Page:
The Allied Air Forces began massive bombing and air-to-air combat before the landings occurred. The first objective was to disable the German Luftwaffe. The Allies engaged the Luftwaffe every chance they had, neutralized as many enemy airfields as was possible, and attacked the German aerospace industry. These air attacks were executed between January and June 1944. The second objective was to cut off main supply roads. Most attacks were against rail lines, marshaling yards, rolling stock and troop concentrations. Finally, once the landings began, the job was to provide close air support to the forces on the ground.


The 82nd and 101st Airborne Divisions made night parachute drops early on D-Day June 6, 1944. Broadly speaking, they were dropped into an area in the center of the Cotentin Peninsula. The map is hard to read. But you can see the scope of the drop zone marked by the dotted blue lines. The two rivers will be more important to you in a few moments. The Merderet River flows southward from Cherbourg and divides the peninsula roughly one third to the east, two thirds to the west. The Douve River flows east and west and divides the peninsula roughly in half, northern and southern halves. Keep that in mind as we proceed.

The landings


British General Sir Bernard Montgomery (center), in command of the 21st Army Group, initially controlled all Allied ground forces landing at the beaches. Those forces included the US 1st Army, Lt. General Omar Bradley (left) in command, and the British 2nd Army, Lt. General Miles Dempsey (right) in command. Once sufficient American forces had landed, the US activated the 12th Army Group, General Bradley in command. The British adjusted the 21st Army Group to employ the British 2nd Army and the 1st Canadian Army, Montgomery in command.

Throughout this report I will refer to British forces. Please understand these included Commonwealth forces under British command.



The US 1st Army, for the invasion, had two corps, VII and V Corps. VII corps, Major General J. Lawton "Lightning Joe" Collins in command, shown here. The 1st Army was composed of the 4th, 9th, 79th and 90th Infantry Divisions (ID), and the 82nd and 101st Airborne Divisions, six divisions in all.

VII Corps landed at Utah Beach. V Corps, Major General Leonard Gerow in command, was composed of the 1st, 2nd, and portions of the 29th IDs. It landed at Omaha Beach. Our focus will be on the VII Corps, specifically the 9th ID.

The 4th ID made the initial landings at Utah Beach, while the 82nd and 101st Airborne Divisions paradropped inland behind enemy lines. The rest of VII Corps followed.

Referring to the map above, once the landings took hold, General Montgomery planned to take Cherbourg with the US 1st Army and Caen with the 2nd British Army. The Allies considered this the "breakout," meaning they got off the beaches to head inland. For the moment, I want to focus on the Cotentin Peninsula.

The German objectives were to contain the beach head with infantry, and save mobile reserves for a counterattack.

The Allied plan for the Cotentin Peninsula and Cherbourg


Te "breakout" plans were changed several times due to conditions on the battlefield. But speaking broadly, this map reflects how the Allies attacked the Cotentin Peninsula. Fundamentally, the 9th ID (circled in red) was to move straight westward to the sea, with the 82nd Airborne coming right along. The idea was to cut the peninsula in half, and trap the Germans north of the Douve River. The 9th was also to head northward with the 79th and 4th IDs first to Cherbourg and then to the Cap de la Hague, and capture both.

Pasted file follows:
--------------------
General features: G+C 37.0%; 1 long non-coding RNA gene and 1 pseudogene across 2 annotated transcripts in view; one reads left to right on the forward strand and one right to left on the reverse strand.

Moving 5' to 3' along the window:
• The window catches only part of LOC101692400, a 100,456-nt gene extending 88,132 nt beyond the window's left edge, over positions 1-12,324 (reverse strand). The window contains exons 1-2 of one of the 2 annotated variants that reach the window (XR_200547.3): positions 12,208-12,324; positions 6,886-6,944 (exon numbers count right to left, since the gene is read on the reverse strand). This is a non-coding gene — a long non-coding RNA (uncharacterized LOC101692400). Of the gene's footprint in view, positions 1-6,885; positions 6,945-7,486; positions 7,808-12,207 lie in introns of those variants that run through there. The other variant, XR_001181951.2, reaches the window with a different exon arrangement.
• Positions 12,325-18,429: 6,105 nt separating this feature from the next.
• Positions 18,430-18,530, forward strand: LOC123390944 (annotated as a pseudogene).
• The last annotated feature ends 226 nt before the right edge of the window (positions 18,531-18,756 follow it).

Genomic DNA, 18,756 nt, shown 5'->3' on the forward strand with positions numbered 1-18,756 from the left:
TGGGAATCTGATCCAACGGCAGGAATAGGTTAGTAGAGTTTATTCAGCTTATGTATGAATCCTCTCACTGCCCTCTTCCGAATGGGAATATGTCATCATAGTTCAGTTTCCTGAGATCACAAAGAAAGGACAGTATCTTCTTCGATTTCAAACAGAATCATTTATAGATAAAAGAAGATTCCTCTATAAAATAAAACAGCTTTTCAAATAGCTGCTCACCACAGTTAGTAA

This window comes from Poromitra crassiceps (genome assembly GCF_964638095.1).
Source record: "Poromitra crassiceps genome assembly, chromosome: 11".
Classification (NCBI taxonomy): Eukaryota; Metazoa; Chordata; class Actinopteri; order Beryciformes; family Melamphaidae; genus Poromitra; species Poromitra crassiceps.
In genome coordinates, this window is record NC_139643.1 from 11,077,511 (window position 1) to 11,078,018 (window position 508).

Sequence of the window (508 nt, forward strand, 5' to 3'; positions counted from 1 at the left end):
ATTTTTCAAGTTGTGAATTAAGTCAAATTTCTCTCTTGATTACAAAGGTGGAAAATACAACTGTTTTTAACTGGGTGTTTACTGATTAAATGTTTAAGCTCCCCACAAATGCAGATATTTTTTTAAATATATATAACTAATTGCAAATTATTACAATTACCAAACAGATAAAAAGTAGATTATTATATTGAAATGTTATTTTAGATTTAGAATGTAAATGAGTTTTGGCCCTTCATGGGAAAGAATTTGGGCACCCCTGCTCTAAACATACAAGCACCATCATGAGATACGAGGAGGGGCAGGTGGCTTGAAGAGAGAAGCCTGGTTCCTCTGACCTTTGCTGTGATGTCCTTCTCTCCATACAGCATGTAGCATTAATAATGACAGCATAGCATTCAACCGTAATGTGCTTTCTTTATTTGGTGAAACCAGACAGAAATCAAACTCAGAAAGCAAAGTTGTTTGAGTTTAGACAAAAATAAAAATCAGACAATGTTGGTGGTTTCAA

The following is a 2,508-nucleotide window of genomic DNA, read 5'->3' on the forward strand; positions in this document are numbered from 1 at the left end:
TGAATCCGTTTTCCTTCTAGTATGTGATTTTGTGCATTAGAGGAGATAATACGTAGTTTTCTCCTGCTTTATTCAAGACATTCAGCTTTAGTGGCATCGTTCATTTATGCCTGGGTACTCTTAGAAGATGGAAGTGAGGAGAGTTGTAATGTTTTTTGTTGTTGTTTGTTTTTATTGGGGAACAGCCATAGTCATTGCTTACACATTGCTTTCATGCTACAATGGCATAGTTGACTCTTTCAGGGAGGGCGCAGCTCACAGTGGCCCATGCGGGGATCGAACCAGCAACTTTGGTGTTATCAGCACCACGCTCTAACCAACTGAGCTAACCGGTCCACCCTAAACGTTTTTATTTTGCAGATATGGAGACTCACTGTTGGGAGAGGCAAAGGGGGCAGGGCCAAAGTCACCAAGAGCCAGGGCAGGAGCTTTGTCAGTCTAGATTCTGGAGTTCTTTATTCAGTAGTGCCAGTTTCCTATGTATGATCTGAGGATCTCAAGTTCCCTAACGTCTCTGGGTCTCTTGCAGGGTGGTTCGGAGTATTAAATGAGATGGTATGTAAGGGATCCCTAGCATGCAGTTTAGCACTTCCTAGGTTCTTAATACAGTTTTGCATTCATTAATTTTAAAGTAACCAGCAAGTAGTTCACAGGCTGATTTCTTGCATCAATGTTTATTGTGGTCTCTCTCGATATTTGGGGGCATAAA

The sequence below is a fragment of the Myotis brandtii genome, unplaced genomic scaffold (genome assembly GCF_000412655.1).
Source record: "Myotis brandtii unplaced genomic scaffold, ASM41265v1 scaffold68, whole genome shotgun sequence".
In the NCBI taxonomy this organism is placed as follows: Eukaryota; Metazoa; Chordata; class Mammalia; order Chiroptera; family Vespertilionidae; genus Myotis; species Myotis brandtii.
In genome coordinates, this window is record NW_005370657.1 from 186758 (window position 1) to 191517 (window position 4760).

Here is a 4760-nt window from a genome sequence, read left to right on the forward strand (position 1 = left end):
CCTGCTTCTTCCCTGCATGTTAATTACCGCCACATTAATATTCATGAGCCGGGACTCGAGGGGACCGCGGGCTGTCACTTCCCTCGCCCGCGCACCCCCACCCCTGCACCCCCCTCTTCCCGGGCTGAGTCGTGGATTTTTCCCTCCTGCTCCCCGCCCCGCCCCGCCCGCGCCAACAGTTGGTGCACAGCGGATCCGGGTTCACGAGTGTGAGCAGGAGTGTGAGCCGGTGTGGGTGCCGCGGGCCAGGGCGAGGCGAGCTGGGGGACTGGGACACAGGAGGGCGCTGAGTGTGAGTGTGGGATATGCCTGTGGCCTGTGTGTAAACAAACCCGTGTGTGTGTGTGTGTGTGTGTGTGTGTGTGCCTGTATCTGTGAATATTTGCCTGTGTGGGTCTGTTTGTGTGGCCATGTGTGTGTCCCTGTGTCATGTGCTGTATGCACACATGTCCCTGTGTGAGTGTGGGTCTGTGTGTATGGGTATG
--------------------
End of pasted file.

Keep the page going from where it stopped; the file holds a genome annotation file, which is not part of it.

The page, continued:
I'll just briefly mention the British objective of taking Caen to the southeast. Caen would serve as a jumping off point to conduct operations through the rest of France and into Belgium. It was the hub of 12 major roads, The Oren River and Caen Canal made it the sixth port of France. Caen was only 130 miles from Paris. Holding Caen would hinder the ability of German forces to respond to Allied operations in the drive up to Cherbourg, over to St. Lo and into France proper and to Belgium.

Taking Caen proved difficult. But it fell on or about July 20, 1944, depending on who's history you read. I'll not address it further.


So that was the plan for the 9th ID. Utah was the western-most beach and the closest to Cherbourg. It was added late in the planning game as the Allies determined they needed Cherbourg's port and airfields. As you can see, the 9th ID had its hands full.

I will not detail the drive up to Cherbourg as I want to concentrate on Matt Urban. This next map will help explain why.


The 9th ID landed at Normandy on D+4, June 10, 1944, at Utah Beach. It moved southward to a position north of the Douve River shown by the red arrow to the right. The top arrow points to the Merderet River, and the arrow on the left points to the Douve or Ouve River. It became known as the "Douve Line." Roughly, this was the line the Allies followed to the west coast. The 9th ID was paired with the 82nd Airborne Division moving in a coordinated fashion. The 82nd was to concentrate on the north bank of Douve west of the Merderet and the 9th was to cross the Merderet. The 90th Infantry Division was also in the fight, setting up a three ID front — 4th, 9th, 90th IDs. The objective targets were Barneville on the west coast and then Cherbourg and the Cap de la Hague to the north.

The 60th Infantry, of course, was with the 9th ID all the way. The 9th ID Infantry had three regiments, the 39th, 47th and 60th Infantry Regiments. Urban commanded F Company, 2nd Battalion, 60th Infantry Regiment, 9th ID, or F/2-60th Infantry.